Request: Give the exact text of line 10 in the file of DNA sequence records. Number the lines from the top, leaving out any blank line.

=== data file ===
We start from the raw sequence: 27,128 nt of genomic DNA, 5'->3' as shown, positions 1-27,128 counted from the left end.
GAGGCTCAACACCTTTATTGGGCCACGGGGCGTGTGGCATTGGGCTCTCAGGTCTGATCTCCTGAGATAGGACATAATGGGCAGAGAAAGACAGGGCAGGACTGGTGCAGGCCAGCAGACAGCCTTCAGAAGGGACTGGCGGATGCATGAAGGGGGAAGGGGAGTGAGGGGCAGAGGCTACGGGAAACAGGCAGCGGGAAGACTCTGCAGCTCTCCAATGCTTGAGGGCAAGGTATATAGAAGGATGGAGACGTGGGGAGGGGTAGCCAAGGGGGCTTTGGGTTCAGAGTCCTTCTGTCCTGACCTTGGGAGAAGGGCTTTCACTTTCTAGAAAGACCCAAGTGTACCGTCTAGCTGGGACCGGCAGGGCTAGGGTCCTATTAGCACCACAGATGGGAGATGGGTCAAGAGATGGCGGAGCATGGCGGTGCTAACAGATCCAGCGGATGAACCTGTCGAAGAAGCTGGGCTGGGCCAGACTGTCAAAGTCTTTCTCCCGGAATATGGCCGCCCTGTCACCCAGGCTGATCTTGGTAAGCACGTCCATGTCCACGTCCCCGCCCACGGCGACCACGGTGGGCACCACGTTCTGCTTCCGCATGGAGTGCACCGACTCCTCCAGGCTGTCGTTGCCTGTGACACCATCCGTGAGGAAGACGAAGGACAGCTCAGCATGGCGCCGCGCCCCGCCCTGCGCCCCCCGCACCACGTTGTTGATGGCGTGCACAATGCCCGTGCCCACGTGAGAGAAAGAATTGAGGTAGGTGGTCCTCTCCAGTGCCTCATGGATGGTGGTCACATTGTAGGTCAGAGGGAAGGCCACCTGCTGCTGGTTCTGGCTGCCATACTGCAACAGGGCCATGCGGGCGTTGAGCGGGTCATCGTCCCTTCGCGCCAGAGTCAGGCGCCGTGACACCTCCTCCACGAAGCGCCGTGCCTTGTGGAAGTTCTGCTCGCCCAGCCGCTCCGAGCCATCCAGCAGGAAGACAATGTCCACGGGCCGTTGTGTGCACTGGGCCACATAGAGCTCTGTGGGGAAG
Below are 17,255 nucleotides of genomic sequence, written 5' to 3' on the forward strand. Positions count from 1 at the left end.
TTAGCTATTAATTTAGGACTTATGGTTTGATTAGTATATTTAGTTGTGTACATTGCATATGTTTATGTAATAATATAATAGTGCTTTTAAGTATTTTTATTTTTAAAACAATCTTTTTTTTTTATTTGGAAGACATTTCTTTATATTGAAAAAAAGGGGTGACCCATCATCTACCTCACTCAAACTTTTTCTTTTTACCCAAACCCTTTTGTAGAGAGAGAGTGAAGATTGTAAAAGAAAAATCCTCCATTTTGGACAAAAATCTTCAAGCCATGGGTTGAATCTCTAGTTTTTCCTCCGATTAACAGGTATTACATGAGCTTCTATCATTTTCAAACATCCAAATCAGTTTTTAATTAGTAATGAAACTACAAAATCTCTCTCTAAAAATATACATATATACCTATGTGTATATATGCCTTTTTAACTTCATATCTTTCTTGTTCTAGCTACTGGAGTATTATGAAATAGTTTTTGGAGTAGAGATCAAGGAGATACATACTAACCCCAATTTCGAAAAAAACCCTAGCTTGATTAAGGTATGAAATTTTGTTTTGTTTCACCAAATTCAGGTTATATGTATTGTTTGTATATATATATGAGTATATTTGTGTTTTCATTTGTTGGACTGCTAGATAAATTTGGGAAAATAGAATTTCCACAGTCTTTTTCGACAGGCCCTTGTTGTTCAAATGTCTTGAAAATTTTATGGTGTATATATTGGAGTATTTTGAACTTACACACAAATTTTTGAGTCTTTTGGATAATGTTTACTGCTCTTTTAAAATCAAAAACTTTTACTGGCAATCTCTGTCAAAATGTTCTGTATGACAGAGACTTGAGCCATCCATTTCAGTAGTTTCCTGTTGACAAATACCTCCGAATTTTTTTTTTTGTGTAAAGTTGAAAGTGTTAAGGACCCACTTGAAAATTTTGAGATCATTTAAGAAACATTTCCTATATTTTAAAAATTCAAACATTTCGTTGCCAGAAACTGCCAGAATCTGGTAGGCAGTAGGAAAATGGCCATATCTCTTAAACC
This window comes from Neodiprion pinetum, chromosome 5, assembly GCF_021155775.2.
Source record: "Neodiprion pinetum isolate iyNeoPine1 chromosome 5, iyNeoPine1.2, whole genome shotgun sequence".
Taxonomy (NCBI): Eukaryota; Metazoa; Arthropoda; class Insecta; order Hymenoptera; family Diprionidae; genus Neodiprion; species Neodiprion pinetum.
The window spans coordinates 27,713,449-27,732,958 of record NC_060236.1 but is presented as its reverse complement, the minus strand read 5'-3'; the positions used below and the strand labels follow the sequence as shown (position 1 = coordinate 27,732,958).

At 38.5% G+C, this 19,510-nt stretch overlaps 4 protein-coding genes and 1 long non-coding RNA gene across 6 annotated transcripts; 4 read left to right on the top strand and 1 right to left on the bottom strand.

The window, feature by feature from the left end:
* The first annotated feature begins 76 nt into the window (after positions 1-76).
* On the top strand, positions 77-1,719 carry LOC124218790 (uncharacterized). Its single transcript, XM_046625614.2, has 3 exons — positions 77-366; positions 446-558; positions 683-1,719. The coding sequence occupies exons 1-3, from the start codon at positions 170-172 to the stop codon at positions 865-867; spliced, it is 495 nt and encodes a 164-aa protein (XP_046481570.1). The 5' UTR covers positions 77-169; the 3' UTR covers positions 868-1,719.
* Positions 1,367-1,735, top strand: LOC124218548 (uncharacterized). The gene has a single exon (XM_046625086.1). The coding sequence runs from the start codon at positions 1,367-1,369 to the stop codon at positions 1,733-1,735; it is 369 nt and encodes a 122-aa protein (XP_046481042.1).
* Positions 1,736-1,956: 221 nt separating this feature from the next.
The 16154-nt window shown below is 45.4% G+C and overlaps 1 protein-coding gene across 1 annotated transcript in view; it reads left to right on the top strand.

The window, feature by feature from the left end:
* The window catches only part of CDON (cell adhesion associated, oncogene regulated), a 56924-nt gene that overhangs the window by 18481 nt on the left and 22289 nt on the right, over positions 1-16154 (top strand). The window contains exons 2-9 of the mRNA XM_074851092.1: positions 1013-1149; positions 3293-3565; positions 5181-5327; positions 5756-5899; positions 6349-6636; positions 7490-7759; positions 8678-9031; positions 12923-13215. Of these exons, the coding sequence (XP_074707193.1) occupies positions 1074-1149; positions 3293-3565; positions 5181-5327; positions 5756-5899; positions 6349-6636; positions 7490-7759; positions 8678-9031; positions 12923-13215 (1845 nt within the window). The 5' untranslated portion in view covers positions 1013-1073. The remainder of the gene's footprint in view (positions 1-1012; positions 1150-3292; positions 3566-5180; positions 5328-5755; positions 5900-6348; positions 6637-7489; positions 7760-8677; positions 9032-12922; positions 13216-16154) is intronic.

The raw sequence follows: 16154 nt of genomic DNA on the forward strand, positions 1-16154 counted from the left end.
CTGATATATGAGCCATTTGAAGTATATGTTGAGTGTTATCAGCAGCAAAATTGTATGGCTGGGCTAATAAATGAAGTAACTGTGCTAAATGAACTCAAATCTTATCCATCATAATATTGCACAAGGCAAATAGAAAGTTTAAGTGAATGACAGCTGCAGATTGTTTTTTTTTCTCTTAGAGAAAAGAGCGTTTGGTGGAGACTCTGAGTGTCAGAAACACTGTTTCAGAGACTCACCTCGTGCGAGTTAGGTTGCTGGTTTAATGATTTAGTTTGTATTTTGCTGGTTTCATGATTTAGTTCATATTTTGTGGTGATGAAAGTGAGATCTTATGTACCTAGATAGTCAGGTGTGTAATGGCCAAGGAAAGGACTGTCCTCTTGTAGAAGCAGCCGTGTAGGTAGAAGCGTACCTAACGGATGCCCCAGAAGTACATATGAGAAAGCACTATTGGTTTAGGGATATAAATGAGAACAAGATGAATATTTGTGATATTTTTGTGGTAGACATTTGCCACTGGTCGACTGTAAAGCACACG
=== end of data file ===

The window, feature by feature from the left end: